Chasowa, apparently, is just another victim of a conspiracy with police fingers in between. Let the truth be unerthed.
But Dzonzi was there, still. Buried in the dark, dingy administration blocks of MPS in Lilongwe.
All this fuss- of Dzonzi being there, and being there not- is a pointer to one thing: While the new Police Inspector General was there (in the MPS), he was powerless. He could do nothing about it. He was just one of the many juniors of the then Inspectors General of the MPS.
Now, however (see, see!) he is in control.
He will be to blame if anything goes wrong in MPS.
He calls the shots.
But Dzonzi, to say the truth plainly, is Malawi's best Inspector General Police since 1994.
I know Dzonzi, somehow, to call him such,m even before he kills a soul of his own. A soul, I am sure, he will not send heavenwards. He will safeguard human rights.
That is why he has engaged in a bridge-building exercise.
He went to Chinsapo in Lilongwe two weeks ago. Chinsapo is the place where townshippers burnt an entire police unit and chased police officers after the July 20 and 21 skirmishes between members of the general public out to express themselves peacefully, and police officers bent at silencing them with AK 47s, triggers, teargas, and dirty boots.
Just this week, the week we are burying today, Dzonzi was at Chancellor College building bridges. The students were pleased.
All Malawians know that the relationship between Polytechnic plus Chanco students and police has been that of cat and mouse. Countless bullets have scratched innocent tree tops at Chanco and Polytechnic. Many a tear have been shed. Teargas knows no friend.
Lives, too, have been the price at times. Fanikiso shall, forever, be the sad example of police work gone bad.
But Dzonzi want perceptions of police officers as killers 'killed'. He is for the police of the people.
As he said two weeks ago: "For the Malawi Police Service to be successful, we depend on people, citizens. These are the people who give us tips. The people who know crime-doers in their areas".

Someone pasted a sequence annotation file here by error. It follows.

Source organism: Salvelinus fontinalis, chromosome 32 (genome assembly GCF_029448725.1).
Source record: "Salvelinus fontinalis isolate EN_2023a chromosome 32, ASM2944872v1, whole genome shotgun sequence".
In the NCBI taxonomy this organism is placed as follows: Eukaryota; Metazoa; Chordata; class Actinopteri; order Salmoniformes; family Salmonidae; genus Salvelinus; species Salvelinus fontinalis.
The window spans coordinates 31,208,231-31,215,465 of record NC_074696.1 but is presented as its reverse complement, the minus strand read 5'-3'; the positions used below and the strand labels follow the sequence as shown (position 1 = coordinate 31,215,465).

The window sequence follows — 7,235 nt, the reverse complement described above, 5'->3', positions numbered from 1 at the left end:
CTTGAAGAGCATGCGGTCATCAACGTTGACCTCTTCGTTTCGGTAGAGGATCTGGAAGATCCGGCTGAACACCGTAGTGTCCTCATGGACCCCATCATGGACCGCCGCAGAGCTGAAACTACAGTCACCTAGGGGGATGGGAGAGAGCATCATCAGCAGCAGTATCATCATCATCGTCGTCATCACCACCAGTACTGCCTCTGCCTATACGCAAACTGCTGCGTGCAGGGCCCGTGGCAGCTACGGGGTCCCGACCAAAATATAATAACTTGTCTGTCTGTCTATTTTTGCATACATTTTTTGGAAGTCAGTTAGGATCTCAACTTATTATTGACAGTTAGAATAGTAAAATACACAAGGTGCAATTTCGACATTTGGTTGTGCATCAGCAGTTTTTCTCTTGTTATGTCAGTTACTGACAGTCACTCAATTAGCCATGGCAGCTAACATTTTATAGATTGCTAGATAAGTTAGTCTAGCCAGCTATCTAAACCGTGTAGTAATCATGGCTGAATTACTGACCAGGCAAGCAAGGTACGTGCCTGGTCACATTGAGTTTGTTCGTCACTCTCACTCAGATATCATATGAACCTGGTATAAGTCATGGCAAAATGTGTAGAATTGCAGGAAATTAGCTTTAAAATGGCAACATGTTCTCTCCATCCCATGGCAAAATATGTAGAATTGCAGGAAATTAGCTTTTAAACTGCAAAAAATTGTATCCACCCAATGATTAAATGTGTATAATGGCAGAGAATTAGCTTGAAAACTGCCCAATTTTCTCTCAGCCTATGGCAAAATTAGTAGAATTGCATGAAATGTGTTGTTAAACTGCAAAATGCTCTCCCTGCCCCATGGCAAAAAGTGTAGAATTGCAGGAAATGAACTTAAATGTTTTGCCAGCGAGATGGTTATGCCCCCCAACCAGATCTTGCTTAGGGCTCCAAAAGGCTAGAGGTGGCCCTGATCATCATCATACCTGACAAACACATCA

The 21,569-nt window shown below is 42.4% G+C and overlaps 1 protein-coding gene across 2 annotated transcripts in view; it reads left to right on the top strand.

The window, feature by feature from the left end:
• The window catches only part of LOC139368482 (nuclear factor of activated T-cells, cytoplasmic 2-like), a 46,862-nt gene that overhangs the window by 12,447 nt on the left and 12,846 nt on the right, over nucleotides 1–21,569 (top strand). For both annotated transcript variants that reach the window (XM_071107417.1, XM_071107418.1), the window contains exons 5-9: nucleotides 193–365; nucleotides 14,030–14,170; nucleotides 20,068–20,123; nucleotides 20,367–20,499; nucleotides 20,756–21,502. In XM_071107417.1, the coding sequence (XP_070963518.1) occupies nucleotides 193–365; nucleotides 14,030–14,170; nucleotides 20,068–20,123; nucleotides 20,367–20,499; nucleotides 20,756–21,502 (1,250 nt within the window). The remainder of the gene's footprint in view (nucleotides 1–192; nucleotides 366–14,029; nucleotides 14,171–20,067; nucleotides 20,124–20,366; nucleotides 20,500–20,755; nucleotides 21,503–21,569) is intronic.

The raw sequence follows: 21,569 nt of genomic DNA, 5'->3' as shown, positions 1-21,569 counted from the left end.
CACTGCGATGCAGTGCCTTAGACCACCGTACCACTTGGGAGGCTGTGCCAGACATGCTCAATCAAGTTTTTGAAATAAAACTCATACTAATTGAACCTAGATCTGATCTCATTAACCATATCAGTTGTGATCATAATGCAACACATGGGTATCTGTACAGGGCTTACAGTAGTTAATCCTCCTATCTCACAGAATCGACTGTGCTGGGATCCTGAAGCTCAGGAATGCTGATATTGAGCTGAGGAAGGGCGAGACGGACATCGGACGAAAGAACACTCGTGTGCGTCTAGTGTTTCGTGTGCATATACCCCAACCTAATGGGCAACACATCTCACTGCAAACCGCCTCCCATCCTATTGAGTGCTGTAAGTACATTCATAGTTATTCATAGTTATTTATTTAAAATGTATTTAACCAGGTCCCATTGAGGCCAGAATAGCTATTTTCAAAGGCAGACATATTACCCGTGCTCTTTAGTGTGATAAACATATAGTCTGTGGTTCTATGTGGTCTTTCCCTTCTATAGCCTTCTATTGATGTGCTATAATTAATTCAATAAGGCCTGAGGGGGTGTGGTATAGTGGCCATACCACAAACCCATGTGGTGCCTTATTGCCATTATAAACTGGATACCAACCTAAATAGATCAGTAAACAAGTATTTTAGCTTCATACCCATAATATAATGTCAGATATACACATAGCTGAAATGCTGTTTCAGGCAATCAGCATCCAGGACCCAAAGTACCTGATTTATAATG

Dzonzi is the man, so it seems.
I knew Dzonzi, for the first time, in 2002. It was during a Public Affairs Committee meeting at Mount Soche Hotel in Blantyre.
Dzonzi, as Assistant Commissioner of Police responsible for Administration, presented a paper on the Malawi Police Service. He talked of police-public relations. He dwelled on how important they are. He said the police, without the people, were an empty pocket. I still have his presentation at home.
In that presentation, his words contradicted the actions of police officers of the time- officers who, intoxicated by Muluzi's hunger for more power, shot anyhow, killed at will, and slept peacefully thereafter, as if nothing had happened. People addicted to the wrong things, I can say.
It was a dark era in democratic Malawi, an era presided over by Muluzi. The same Muluzi who, in his quest to get a third, unconstitutional term, got people injured.
Mark Mezalumo, who was then a National Democratic Alliance official, had his eye hacked by a United Democratic Front Young Democrat. He will never have the original one back.
Simply because power corrupted Muluzi's mindset some day. Thanks that he now seems to have changed. But it's all because he is out of power. Let us give him no other chance to be corrupted by power again.
He was impressive. I must say his bass gives him an aura of authority. It was always a puzzle that the other president (Muluzi, Mutharika) never gave this man a change to be Inspector General of Police.
Now is the time. Let him prove his words. Those words well-hidden for ages.
Loti Dzonzi. Live your worth.
It could be that, may be, this is the only point president Banda got right.